1991 was a fantastic year for music. In the rock and metal world, AOR and melodic rock were still clinging on; the big haired bands like Skid Row and Warrant were experimenting with a heavier sound; funk metal was at its height, and the thrash metal titans had broken through to the mainstream, eventually becoming million selling acts. It seemed as if the long awaited release of Guns N’ Roses’ ‘Use Your Illusion I + II’ would be the year’s hugest event, and then something happened. Nirvana’s ‘Nevermind’ was a smash hit, and a growing interest in the alternative scene changed everything – in a good way. It brought the Kerrang readers and NME crowd together for a short time, ending an already great year on an unbelievable high.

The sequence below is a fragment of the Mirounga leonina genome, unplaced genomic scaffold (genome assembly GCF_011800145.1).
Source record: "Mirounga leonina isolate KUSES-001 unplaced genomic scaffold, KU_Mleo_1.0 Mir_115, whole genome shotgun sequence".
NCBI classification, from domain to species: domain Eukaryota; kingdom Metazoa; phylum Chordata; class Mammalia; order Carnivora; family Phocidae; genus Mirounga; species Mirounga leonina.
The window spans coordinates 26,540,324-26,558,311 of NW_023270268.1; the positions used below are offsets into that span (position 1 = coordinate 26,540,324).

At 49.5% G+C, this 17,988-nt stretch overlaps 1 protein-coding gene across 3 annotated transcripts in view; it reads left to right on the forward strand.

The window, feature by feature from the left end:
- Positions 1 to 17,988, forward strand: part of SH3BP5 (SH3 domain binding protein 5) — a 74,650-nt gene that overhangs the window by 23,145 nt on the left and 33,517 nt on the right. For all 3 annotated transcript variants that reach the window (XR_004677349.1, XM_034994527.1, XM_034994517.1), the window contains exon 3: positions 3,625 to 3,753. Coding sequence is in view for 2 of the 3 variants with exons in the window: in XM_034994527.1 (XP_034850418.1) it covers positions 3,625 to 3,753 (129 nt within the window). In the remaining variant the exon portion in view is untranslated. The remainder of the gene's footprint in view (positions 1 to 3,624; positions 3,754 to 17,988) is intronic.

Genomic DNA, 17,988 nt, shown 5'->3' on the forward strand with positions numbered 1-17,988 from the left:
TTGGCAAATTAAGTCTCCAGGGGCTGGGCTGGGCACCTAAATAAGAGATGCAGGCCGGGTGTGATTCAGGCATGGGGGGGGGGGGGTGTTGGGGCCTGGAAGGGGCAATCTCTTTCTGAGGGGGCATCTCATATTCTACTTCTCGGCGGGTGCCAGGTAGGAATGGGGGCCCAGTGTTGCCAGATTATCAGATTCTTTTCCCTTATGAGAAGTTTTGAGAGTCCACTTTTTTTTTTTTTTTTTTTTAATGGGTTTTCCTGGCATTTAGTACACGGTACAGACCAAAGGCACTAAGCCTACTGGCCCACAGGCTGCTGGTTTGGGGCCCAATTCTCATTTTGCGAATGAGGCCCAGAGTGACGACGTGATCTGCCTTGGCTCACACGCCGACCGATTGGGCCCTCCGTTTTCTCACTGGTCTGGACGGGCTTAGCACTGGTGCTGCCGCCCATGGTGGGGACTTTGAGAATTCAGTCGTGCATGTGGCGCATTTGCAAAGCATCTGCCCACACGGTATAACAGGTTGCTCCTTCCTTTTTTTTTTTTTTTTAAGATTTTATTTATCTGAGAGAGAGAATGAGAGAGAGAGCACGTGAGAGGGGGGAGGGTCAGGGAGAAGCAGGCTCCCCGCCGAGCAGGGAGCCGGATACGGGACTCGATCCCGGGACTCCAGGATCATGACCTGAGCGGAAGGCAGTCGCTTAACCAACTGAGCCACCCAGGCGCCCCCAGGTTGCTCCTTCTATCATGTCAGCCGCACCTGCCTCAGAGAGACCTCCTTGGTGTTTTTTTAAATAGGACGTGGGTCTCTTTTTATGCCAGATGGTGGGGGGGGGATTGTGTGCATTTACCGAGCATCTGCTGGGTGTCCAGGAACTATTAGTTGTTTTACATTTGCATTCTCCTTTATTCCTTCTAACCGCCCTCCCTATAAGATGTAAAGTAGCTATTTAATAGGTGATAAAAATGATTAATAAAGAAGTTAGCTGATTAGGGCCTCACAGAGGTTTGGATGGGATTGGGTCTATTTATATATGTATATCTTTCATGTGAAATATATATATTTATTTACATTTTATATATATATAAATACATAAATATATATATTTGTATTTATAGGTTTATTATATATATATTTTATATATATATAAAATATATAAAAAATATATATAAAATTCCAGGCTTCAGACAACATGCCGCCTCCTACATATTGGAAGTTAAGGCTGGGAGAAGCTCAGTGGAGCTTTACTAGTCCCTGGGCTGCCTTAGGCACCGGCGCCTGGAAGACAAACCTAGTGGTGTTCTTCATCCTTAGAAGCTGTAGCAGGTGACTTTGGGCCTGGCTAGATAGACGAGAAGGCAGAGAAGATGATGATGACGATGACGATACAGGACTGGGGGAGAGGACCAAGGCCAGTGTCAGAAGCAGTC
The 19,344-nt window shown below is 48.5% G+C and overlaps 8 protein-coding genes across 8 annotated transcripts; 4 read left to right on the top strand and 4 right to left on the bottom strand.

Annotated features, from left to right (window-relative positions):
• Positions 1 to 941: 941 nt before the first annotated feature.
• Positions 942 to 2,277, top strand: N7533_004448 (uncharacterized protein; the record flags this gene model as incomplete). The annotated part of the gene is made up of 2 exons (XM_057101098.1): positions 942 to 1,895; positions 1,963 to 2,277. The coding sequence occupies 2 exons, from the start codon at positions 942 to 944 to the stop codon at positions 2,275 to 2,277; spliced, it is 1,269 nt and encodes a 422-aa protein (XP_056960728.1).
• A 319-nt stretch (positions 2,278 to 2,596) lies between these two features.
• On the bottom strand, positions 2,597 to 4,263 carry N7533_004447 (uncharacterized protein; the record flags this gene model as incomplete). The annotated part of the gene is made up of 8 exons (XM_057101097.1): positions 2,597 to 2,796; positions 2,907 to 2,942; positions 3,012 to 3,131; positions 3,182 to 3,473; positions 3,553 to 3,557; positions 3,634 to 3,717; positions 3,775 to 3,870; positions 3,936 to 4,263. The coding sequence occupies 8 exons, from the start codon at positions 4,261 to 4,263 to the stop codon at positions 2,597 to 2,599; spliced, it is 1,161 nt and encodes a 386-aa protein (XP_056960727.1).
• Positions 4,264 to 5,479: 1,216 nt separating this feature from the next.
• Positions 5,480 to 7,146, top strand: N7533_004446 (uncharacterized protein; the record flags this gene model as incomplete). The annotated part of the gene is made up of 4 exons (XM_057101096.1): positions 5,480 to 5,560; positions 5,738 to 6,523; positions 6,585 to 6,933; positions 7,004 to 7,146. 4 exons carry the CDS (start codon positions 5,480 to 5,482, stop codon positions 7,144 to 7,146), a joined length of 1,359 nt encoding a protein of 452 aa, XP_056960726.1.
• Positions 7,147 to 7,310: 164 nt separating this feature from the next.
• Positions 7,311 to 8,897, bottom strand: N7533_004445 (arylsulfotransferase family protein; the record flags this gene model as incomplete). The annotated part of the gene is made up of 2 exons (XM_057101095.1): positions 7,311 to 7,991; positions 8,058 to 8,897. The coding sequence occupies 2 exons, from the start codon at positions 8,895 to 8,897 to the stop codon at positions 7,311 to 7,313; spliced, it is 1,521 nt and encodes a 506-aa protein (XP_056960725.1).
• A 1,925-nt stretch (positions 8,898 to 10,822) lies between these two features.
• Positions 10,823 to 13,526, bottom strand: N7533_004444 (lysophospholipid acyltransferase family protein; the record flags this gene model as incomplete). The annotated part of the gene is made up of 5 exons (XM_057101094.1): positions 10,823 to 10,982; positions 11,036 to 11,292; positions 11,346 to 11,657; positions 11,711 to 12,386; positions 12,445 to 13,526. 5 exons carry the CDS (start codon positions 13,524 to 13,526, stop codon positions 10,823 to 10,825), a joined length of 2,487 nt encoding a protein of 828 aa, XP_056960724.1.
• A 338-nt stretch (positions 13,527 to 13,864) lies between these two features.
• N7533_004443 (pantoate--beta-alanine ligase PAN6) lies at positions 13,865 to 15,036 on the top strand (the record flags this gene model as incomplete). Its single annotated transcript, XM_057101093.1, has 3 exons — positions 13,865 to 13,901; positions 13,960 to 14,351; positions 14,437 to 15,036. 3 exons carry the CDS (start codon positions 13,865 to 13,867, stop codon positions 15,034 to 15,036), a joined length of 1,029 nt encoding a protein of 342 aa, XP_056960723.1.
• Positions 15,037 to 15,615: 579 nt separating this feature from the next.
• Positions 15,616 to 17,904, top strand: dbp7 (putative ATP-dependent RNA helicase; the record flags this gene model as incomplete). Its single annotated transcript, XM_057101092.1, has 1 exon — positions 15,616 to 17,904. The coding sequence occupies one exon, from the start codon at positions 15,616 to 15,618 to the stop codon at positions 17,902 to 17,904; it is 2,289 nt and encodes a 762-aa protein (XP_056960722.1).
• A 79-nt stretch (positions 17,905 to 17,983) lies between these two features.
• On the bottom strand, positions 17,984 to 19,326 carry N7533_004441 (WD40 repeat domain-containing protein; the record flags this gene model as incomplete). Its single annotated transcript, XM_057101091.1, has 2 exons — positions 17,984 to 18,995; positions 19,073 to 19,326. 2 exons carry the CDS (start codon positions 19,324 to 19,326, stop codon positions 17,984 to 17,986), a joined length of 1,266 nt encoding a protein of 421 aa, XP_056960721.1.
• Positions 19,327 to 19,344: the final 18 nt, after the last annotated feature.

Much like the avid readers of the metal press, those who purchased NME and Melody Maker week in and week out had already experienced a brilliant and exciting 1991 by the time Kurt Cobain’s heavily Pixies-indebted combo became front page stars. The noises made by shoegaze were dominant; goth – although more commercial – still had a presence, and Manic Street Preachers were showing everyone how it was possible to combine a great chorus with a sharp edged social commentary. Elsewhere, hundreds of jangly bands immersed themselves the retro sounds of the past, and continued to make them sound fresh. Names like Bleach, Bang Bang Machine and World of Twist may now be – for some – names consigned to the yellowing pages of the student-centric music press, but so many of those bands left the world with tunes worthy of more than just a nostalgic thought.